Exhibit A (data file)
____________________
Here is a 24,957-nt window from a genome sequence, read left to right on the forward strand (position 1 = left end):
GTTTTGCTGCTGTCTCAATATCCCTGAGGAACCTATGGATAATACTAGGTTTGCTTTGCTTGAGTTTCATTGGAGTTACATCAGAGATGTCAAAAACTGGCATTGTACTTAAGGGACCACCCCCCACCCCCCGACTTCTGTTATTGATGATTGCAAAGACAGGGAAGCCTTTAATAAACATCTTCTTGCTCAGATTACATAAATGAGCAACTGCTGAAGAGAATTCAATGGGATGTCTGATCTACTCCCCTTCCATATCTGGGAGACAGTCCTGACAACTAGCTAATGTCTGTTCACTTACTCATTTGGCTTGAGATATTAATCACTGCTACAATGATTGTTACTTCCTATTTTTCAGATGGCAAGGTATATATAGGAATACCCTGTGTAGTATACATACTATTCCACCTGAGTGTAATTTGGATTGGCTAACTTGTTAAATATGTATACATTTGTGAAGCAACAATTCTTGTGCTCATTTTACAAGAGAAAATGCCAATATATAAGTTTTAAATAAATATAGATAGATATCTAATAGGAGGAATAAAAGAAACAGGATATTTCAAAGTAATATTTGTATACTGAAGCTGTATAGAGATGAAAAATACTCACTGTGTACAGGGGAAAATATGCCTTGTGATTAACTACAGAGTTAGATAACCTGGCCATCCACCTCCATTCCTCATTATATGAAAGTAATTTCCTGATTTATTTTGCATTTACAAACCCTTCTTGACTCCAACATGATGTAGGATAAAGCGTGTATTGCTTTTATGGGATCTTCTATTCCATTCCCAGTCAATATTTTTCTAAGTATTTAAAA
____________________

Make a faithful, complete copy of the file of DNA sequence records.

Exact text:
Here is a 24,957-nt window from a genome sequence, read left to right on the forward strand (position 1 = left end):
GTTTTGCTGCTGTCTCAATATCCCTGAGGAACCTATGGATAATACTAGGTTTGCTTTGCTTGAGTTTCATTGGAGTTACATCAGAGATGTCAAAAACTGGCATTGTACTTAAGGGACCACCCCCCACCCCCCGACTTCTGTTATTGATGATTGCAAAGACAGGGAAGCCTTTAATAAACATCTTCTTGCTCAGATTACATAAATGAGCAACTGCTGAAGAGAATTCAATGGGATGTCTGATCTACTCCCCTTCCATATCTGGGAGACAGTCCTGACAACTAGCTAATGTCTGTTCACTTACTCATTTGGCTTGAGATATTAATCACTGCTACAATGATTGTTACTTCCTATTTTTCAGATGGCAAGGTATATATAGGAATACCCTGTGTAGTATACATACTATTCCACCTGAGTGTAATTTGGATTGGCTAACTTGTTAAATATGTATACATTTGTGAAGCAACAATTCTTGTGCTCATTTTACAAGAGAAAATGCCAATATATAAGTTTTAAATAAATATAGATAGATATCTAATAGGAGGAATAAAAGAAACAGGATATTTCAAAGTAATATTTGTATACTGAAGCTGTATAGAGATGAAAAATACTCACTGTGTACAGGGGAAAATATGCCTTGTGATTAACTACAGAGTTAGATAACCTGGCCATCCACCTCCATTCCTCATTATATGAAAGTAATTTCCTGATTTATTTTGCATTTACAAACCCTTCTTGACTCCAACATGATGTAGGATAAAGCGTGTATTGCTTTTATGGGATCTTCTATTCCATTCCCAGTCAATATTTTTCTAAGTATTTAAAA